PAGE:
High Levels of Legacy and Emerging Contaminants in Killer Whales (Orcinus orca) from Norway, 2015 to 2017

By Clare Andvik, Eve Jourdain, Jan L Lyche, Richard Karoliussen, and Katrine BorgÄ
Environ Toxicol Chem
May 26, 2021
DOI: 10.1002/etc.5064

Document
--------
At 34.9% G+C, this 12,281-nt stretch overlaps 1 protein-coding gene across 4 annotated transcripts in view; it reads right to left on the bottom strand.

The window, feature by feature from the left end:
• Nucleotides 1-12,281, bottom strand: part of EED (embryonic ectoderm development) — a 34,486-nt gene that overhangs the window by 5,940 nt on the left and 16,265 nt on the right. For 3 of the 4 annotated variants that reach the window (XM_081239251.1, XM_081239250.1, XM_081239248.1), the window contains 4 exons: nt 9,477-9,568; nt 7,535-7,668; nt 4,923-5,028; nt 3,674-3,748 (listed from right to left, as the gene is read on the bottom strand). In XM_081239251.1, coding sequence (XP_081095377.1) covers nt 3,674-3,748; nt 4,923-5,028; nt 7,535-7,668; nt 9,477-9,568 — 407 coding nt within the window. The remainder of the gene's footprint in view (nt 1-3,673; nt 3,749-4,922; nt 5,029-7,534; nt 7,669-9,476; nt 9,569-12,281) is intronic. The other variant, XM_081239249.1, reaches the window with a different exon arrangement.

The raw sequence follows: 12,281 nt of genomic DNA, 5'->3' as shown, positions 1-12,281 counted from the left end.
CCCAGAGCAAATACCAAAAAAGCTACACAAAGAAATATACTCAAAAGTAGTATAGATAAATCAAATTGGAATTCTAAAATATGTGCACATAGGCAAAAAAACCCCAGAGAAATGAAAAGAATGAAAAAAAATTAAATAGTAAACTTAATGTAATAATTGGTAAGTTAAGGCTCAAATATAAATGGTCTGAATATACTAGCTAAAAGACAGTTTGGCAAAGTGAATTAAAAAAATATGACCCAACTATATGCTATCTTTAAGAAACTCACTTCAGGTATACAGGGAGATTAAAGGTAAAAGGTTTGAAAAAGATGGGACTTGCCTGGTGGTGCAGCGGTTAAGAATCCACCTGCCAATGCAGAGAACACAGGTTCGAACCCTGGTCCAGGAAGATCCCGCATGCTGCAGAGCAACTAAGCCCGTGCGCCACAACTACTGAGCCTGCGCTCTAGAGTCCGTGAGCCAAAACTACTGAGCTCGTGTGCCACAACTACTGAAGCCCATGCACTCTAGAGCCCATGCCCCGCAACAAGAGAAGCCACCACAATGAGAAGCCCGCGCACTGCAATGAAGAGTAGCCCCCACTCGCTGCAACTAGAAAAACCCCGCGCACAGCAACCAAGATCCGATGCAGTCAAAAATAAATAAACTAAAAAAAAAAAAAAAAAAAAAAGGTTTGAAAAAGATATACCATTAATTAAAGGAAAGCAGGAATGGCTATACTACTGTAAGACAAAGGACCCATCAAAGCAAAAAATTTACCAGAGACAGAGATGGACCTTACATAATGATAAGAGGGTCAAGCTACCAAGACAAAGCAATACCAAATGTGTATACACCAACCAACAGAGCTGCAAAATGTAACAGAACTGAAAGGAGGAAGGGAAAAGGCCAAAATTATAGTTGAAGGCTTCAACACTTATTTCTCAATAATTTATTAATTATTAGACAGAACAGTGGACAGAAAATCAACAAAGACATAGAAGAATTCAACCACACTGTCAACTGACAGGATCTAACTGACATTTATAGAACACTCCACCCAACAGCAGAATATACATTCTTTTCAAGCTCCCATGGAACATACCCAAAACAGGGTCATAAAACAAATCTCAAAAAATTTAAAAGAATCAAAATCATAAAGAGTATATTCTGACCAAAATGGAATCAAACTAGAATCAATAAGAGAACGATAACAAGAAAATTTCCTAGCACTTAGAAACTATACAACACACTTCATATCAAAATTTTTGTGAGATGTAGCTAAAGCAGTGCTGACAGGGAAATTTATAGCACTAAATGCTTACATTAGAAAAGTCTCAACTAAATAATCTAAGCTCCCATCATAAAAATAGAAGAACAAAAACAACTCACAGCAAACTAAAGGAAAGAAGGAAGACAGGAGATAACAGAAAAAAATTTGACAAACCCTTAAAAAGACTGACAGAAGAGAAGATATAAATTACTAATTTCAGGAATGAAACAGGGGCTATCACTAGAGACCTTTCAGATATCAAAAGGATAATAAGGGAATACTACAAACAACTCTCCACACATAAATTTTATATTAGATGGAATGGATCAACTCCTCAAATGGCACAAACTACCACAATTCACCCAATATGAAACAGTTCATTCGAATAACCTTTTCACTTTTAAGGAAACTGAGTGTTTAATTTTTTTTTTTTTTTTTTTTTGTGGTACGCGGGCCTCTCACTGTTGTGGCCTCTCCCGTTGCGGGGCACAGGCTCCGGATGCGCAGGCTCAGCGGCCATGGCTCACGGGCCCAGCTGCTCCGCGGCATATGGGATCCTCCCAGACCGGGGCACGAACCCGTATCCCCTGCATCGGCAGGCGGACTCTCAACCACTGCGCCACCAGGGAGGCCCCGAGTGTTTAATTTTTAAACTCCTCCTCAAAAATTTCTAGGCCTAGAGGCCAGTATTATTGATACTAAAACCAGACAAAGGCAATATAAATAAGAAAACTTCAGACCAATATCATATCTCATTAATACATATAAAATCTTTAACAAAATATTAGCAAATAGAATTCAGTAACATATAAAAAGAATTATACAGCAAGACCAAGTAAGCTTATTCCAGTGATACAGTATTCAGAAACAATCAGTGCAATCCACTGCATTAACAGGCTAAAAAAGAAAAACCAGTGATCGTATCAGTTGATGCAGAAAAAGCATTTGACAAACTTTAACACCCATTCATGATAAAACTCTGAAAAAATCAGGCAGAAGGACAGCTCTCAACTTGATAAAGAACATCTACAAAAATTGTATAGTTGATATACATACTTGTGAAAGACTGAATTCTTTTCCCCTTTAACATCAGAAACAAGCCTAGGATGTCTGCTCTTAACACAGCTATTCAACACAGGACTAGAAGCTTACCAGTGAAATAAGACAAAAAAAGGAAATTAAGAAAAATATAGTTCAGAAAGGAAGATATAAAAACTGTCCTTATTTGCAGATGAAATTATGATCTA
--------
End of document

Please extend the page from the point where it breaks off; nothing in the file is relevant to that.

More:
Little is known of the movement or presence of unregulated, emerging contaminants in top predators. The aim of the present study was to conduct the first screening of legacy and emerging contaminants in multiple tissues of killer whales (Orcinus orca) from Norway and investigate tissue partitioning and maternal transfer. Blubber was collected from 8 killer whales in 2015 to 2017, in addition to muscle from 5 of the individuals, and kidney, liver, heart, and spleen from a neonate. We screened for 4 unregulated brominated flame retardants and found pentabromotoluene (PBT) and hexabromobenzene (HBB) at low levels in the blubber of all individuals (median PBT 0.091 ng/g lipid wt, median HBB 1.4 ng/g lipid wt). Levels of PBT and HBB (wet wt) were twice as high in the blubber than the muscle for each individual, confirming preferential accumulation in lipid-rich tissues. Perfluoroalkyl substances and total mercury levels were lower in the neonate than adults, suggesting less efficient maternal transfer of these substances. Polychlorinated biphenyl levels in blubber exceeded the threshold for onset of physiological effects (9 µg/g lipid wt) in 7 of the 8 whales, including the neonate. The presence of PBT and HBB in the neonate is the first evidence of maternal transfer of these unregulated contaminants in marine mammals. Our results are relevant for the continued environmental monitoring of contaminants in the Arctic. Environ Toxicol Chem 2021;00:1-11. © 2021 The Authors. Environmental Toxicology and Chemistry published by Wiley Periodicals LLC on behalf of SETAC.

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